Shock and Awe ended today with a New Dawn. Shock and Awe was the military doctrine which determined how the invasion of Iraq was fought, back in 2003: with overwhelming force. Operation New Dawn is what today replaced Operation Iraqi Freedom as the title for whatever it is the 50,000 American troops remaining in Iraq are going to do from here on in (their mandate is ambiguous).
The tone was appropriate. In principle, today marked the transfer of military power from American to Iraqi generals. More important, for the future of America, of the Western Alliance, of the world – if that is not too pompous – was the transfer of vocabulary from violence to the touchy-feely talk of nation-building and brotherly love.
General Ray Odierno, departing commander of American troops in Iraq, spoke of the American captain who risked his life to ensure the rescue of his Iraqi colleague, felled in a hail of Al-Qaeda bullets. Vice-President Joe Biden addressed himself to the folks back home who so missed their loved ones serving in the desert. Go home to Lindy, he urged Gen. Odierno. “You owe her big time,” he added – since Gen. Odierno has spent 55 months of the last seven years in Iraq. Sweet.
There was lots of talk of politics – and of the glorious past and great future of Iraq, now that its people had shown their willingness to exercise their vote and seize control of their own destiny. There was insistence that in this struggle the Americans and the Iraqis would be bound together irrevocably.
And that’s how it ought to be, of course. We live in a different time from seven years ago, seven years in which a key part of the American Project, to impose its values across the world, by force if necessary, has been shown to be deeply flawed. The neo-con dream, that freed from the shackles of dictatorship peoples the world over would rally to the flag of democracy and the free market, has died.
Obama has replaced Bush. Co-existence has replaced hegemony.
On the other hand, I took no real sense from today’s events that they were something that would live in memory, like the last helicopter flights from Saigon. I suspect that that this symbolic end of the military debacle in Iraq is not quite the moment portrayed by those who talk about the inevitable decline of American power, the remorseless shift of influence from West to East.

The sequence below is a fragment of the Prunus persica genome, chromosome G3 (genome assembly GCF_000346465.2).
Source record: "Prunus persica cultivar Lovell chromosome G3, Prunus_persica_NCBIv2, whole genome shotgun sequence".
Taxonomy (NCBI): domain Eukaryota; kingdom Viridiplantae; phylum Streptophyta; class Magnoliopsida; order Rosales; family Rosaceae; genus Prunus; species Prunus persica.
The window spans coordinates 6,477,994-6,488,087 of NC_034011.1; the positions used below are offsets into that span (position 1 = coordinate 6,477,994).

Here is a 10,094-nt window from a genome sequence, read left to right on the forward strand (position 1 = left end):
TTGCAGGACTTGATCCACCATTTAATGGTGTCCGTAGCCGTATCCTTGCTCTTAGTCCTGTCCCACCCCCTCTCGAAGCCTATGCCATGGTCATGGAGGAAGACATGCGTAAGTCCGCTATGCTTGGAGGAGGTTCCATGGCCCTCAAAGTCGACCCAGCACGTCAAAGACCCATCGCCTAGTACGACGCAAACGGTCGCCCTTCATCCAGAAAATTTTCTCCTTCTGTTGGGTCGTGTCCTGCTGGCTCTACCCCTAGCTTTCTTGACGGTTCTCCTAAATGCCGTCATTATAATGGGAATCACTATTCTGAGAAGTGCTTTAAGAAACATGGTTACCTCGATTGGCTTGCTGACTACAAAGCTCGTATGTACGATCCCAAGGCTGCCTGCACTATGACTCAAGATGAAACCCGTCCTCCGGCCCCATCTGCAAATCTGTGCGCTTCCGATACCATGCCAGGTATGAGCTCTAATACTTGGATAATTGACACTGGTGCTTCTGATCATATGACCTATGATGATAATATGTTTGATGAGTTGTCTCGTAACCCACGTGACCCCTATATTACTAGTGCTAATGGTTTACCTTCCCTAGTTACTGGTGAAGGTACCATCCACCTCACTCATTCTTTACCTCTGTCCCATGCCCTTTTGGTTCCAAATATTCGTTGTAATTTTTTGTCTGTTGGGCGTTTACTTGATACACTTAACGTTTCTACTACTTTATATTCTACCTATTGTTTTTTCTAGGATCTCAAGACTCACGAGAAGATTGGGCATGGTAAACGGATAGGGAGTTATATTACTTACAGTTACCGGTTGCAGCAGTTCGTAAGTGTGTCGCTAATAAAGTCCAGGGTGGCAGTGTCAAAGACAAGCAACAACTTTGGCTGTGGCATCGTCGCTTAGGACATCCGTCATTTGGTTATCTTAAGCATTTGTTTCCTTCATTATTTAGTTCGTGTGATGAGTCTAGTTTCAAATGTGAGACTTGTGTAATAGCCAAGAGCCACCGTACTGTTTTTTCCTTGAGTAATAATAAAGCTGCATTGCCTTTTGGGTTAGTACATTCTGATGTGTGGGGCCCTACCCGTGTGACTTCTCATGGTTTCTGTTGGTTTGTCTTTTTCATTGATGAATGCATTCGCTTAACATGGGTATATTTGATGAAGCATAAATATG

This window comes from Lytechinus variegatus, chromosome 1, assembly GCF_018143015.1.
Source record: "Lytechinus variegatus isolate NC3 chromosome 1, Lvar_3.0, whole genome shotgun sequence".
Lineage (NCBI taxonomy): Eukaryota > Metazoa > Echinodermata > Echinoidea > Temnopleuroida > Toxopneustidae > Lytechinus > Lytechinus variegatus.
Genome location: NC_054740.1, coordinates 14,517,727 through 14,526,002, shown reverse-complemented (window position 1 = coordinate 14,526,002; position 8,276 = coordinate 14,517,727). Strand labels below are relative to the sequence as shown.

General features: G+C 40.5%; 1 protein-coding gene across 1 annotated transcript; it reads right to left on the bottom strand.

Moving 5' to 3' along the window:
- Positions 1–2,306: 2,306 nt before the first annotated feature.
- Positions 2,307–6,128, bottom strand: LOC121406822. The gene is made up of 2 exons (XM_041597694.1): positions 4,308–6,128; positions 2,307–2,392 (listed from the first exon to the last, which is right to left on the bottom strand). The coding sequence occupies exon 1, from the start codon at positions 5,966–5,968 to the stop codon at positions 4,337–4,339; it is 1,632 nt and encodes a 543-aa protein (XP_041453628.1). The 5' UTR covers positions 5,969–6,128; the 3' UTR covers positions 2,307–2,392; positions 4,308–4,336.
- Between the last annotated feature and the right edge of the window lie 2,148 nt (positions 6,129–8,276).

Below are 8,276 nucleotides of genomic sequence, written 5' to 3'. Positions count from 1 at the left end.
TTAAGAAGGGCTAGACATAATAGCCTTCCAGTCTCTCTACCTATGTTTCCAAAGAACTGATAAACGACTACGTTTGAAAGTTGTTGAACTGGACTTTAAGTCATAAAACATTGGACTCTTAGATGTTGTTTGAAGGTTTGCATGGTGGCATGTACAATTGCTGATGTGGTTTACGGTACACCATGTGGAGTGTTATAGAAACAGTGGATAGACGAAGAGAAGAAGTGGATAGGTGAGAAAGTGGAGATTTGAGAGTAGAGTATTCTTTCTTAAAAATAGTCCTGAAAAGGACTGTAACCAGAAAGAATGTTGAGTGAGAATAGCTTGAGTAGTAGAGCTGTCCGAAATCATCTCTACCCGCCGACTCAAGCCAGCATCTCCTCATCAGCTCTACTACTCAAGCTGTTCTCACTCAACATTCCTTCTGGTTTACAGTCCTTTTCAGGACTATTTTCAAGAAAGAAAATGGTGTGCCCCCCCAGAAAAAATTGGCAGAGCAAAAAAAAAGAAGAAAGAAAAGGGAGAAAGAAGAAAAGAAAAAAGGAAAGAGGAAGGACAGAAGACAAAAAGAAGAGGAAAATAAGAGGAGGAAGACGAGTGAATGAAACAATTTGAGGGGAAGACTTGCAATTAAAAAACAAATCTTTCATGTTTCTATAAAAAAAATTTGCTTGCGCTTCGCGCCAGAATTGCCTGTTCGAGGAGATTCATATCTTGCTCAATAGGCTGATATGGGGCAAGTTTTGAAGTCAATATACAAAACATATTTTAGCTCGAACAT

Too often, the wish is father of the thought. There is no point in thrashing over once again the rights and wrongs of the Iraq War, the deceptions – so obviously deceptions, despite our own willingness to pretend to believe them at the time – over WMD, the massacres, the destruction of principles of sovereignty, the long-sought removal of Saddam Hussein.
But the one solitary mention yesterday of the tens of thousands of Iraqi dead, spoken in one of Saddam Hussein’s palaces, converted to the US military headquarters, brought me up short to this almost forgotten truth.
Seven years ago, the United States, in three short weeks, destroyed an army, a dictator, and in the end a country, on the other side of the world; a far distant country of which it knew little, one with its own history, and one that above all was regarded as a power, a force to be reckoned with, to be feared by its neighbours. Forget the failure, regrettable though it may be, to build a nation afterwards. Forget the 4,400 American dead (compared, remember, to 50,000 in Vietnam). Forget the shoes thrown at President Bush.
America destroyed a people and country with no more effort on the part of its president than it takes me to crush a fly. Could, or would, any other country do that? Could any country, moreover, have had those people stand up today and say they are friends, irrevocably bound? I still don’t fully know whether that’s chutzpah, brilliant or disgusting. Shock and awe though, it does – me at least – Telegraph